Cominar Real Estate Investment Trust: Be Wary of This 9.5% Yield

Are you holding Cominar Real Estate Investment Trust (TSX:CUF.UN) for the succulent 9.5% dividend? You might want to rethink that decision.

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In today’s world of low interest rates on GICs, government bonds, and other traditional sources of income, many investors have turned to the stock market in search of a more attractive return on their cash.

Real estate investment trusts (REITs) have become a popular choice for these investors. They’re attracted to the steady cash flow real estate offers, as well as the ability to easily understand the business. And in exchange for the favourable tax treatment enjoyed by REITs, these companies pay out most of their earnings back to shareholders in distributions. This translates into some very enticing dividends.

Cominar Real Estate Investment Trust (TSX:CUF.UN) pays one of the highest dividends in the whole sector. Its $0.1225 per share monthly payout works out to an annual yield of 9.5%. In a world where 2% GICs are considered “high yield,” it’s easy to see why investors are attracted to such a payout.

But with greater reward comes increased risk. In other words, there’s a reason why the market is giving Cominar such a high dividend yield. It could be in danger of being cut.

The skinny

The world of dividends is pretty simple. If a company isn’t making enough to pay the distribution, one of two things needs to happen: earnings either need to increase or management will begrudgingly cut the payout.

Cominar is currently experiencing this problem. Through the first half of 2016, the company has posted adjusted funds from operations–think of that number as a REIT’s distributable income–of $0.72 per share. That compares to $0.77 for the first half of 2015 and a distribution of $0.735 per share.

That gives the company a payout ratio of 102%.

Why are results worse than last year? There are a few reasons, including the company selling off some non-core assets, weakness in the company’s two largest markets of Montreal and Quebec, and slightly increased capital expenditures. But mostly, the company is just struggling to keep tenants and pass through rent increases to the businesses that do stay.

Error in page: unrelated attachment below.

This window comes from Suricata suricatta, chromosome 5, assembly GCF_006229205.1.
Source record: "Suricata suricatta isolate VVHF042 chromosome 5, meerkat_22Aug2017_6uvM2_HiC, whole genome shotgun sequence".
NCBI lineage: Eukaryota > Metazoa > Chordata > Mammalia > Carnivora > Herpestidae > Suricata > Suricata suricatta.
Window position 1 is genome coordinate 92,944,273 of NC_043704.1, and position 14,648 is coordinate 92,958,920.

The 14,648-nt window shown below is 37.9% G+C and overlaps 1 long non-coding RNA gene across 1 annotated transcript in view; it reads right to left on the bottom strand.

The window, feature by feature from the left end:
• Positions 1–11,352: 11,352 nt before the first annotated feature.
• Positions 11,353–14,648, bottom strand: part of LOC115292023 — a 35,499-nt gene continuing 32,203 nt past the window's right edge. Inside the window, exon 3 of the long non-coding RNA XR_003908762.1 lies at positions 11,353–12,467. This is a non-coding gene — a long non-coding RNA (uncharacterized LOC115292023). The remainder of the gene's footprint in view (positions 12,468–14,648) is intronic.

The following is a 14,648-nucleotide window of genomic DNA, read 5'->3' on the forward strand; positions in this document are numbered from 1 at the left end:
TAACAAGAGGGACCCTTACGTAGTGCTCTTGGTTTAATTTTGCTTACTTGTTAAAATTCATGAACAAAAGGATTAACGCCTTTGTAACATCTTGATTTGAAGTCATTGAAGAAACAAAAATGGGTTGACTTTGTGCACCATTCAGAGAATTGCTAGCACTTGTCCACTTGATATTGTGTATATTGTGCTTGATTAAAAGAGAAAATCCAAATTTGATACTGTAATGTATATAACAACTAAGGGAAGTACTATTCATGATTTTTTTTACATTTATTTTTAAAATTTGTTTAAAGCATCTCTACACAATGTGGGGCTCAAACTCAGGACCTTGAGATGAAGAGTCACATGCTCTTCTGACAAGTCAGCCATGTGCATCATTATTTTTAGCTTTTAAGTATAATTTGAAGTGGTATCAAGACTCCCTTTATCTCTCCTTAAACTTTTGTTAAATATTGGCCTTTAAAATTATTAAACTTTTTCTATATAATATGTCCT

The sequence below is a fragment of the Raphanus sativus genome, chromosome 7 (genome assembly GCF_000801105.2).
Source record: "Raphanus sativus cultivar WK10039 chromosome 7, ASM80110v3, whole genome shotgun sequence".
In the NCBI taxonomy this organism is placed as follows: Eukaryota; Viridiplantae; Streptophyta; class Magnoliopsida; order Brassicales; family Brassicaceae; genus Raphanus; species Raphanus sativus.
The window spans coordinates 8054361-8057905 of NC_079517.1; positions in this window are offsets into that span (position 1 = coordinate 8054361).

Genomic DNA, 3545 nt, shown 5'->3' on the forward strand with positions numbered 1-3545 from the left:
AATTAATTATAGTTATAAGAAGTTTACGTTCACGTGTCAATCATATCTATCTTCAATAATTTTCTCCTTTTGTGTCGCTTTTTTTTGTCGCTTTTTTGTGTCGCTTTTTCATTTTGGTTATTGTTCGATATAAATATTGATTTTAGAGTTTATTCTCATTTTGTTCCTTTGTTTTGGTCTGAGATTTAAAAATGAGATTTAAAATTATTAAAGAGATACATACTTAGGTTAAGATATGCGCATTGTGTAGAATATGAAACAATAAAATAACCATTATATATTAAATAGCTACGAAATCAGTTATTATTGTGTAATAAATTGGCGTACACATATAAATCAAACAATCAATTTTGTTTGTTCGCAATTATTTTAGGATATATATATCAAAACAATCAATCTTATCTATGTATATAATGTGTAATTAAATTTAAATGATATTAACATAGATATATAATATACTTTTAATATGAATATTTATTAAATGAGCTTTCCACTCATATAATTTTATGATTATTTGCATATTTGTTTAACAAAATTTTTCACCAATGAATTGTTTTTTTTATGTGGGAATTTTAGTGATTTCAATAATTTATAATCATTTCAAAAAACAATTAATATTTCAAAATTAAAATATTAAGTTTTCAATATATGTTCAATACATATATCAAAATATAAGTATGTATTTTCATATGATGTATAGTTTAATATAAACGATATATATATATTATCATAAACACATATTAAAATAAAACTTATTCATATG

Cominar has been trying to improve its payout ratio for months now. It took steps like eliminating the dividend reinvestment plan back in January, but then reinstituted it recently.

The other problem

The elevated payout ratio isn’t the only problem haunting Cominar. The company is also suffering from a high debt load.

At the end of its most recent quarter, Cominar had a debt-to-assets ratio of 54.6%, which is higher than the 50% maximum investors like to see. Even after pledging to get this number down for much of the last year, it hasn’t budged. It was 54.6% at the end of the second quarter in 2015, too.

The company is taking steps to pay down the debt. It recently announced a private placement of 12.78 million new shares, a deal that will raise it $200 million to put towards the debt and for other corporate purposes.

The problem with that is it further boosts the payout ratio. Cominar will be responsible for a further $18.8 million in additional dividends annually. That works out to about $0.11 per share.

Make a safer choice

There’s no guarantee Cominar will cut its dividend. The payout ratio could easily be lowered by the company posting some better results in the next few months, and the company does have more than $2 billion in unencumbered property it could sell to reduce debt. It’s also cash rich after raising $200 million.

But at the same time, there’s a reason why shares are off more than 12% in the last two months. The market just doesn’t think Cominar is a safe dividend choice. Issuing shares to help pay a dividend might work in the short term, but it’s no long-term solution.

This article represents the opinion of the writer, who may disagree with the “official” recommendation position of a Motley Fool premium service or advisor. We’re Motley! Questioning an investing thesis — even one of our own — helps us all think critically about investing and make decisions that help us become smarter, happier, and richer, so we sometimes publish articles that may not be in line with recommendations, rankings or other content.

Fool contributor Nelson Smith has no position in any stocks mentioned.

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